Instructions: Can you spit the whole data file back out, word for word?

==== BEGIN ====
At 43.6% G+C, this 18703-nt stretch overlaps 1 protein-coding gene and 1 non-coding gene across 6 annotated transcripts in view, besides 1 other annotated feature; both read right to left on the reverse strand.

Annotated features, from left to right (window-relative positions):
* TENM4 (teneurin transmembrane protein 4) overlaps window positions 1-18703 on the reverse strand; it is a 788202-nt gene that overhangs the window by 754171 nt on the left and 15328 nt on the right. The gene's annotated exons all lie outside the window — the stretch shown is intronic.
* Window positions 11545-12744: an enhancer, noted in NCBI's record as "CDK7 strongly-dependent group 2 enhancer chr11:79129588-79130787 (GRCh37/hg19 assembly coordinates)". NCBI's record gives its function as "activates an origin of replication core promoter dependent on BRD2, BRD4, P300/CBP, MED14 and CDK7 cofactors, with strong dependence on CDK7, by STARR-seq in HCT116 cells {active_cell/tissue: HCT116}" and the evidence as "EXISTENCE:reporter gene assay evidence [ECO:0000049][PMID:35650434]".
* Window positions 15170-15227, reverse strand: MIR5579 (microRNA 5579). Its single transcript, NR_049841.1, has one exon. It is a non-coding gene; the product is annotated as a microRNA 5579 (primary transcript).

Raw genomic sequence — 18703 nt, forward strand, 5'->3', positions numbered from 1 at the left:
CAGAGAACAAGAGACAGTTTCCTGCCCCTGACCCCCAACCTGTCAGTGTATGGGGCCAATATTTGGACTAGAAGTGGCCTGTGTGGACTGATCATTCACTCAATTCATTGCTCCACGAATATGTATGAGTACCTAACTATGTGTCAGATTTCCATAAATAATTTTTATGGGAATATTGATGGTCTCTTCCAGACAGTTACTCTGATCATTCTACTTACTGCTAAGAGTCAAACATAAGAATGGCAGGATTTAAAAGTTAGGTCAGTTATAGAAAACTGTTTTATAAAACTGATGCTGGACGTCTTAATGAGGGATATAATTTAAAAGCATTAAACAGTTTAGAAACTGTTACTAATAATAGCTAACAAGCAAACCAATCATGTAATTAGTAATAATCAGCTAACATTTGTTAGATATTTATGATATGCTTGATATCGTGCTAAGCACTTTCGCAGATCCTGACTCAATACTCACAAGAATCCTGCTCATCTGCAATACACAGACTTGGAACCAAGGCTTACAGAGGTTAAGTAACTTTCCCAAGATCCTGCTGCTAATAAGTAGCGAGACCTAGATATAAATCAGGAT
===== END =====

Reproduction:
At 43.6% G+C, this 18703-nt stretch overlaps 1 protein-coding gene and 1 non-coding gene across 6 annotated transcripts in view, besides 1 other annotated feature; both read right to left on the reverse strand.

Annotated features, from left to right (window-relative positions):
* TENM4 (teneurin transmembrane protein 4) overlaps window positions 1-18703 on the reverse strand; it is a 788202-nt gene that overhangs the window by 754171 nt on the left and 15328 nt on the right. The gene's annotated exons all lie outside the window — the stretch shown is intronic.
* Window positions 11545-12744: an enhancer, noted in NCBI's record as "CDK7 strongly-dependent group 2 enhancer chr11:79129588-79130787 (GRCh37/hg19 assembly coordinates)". NCBI's record gives its function as "activates an origin of replication core promoter dependent on BRD2, BRD4, P300/CBP, MED14 and CDK7 cofactors, with strong dependence on CDK7, by STARR-seq in HCT116 cells {active_cell/tissue: HCT116}" and the evidence as "EXISTENCE:reporter gene assay evidence [ECO:0000049][PMID:35650434]".
* Window positions 15170-15227, reverse strand: MIR5579 (microRNA 5579). Its single transcript, NR_049841.1, has one exon. It is a non-coding gene; the product is annotated as a microRNA 5579 (primary transcript).

Raw genomic sequence — 18703 nt, forward strand, 5'->3', positions numbered from 1 at the left:
CAGAGAACAAGAGACAGTTTCCTGCCCCTGACCCCCAACCTGTCAGTGTATGGGGCCAATATTTGGACTAGAAGTGGCCTGTGTGGACTGATCATTCACTCAATTCATTGCTCCACGAATATGTATGAGTACCTAACTATGTGTCAGATTTCCATAAATAATTTTTATGGGAATATTGATGGTCTCTTCCAGACAGTTACTCTGATCATTCTACTTACTGCTAAGAGTCAAACATAAGAATGGCAGGATTTAAAAGTTAGGTCAGTTATAGAAAACTGTTTTATAAAACTGATGCTGGACGTCTTAATGAGGGATATAATTTAAAAGCATTAAACAGTTTAGAAACTGTTACTAATAATAGCTAACAAGCAAACCAATCATGTAATTAGTAATAATCAGCTAACATTTGTTAGATATTTATGATATGCTTGATATCGTGCTAAGCACTTTCGCAGATCCTGACTCAATACTCACAAGAATCCTGCTCATCTGCAATACACAGACTTGGAACCAAGGCTTACAGAGGTTAAGTAACTTTCCCAAGATCCTGCTGCTAATAAGTAGCGAGACCTAGATATAAATCAGGAT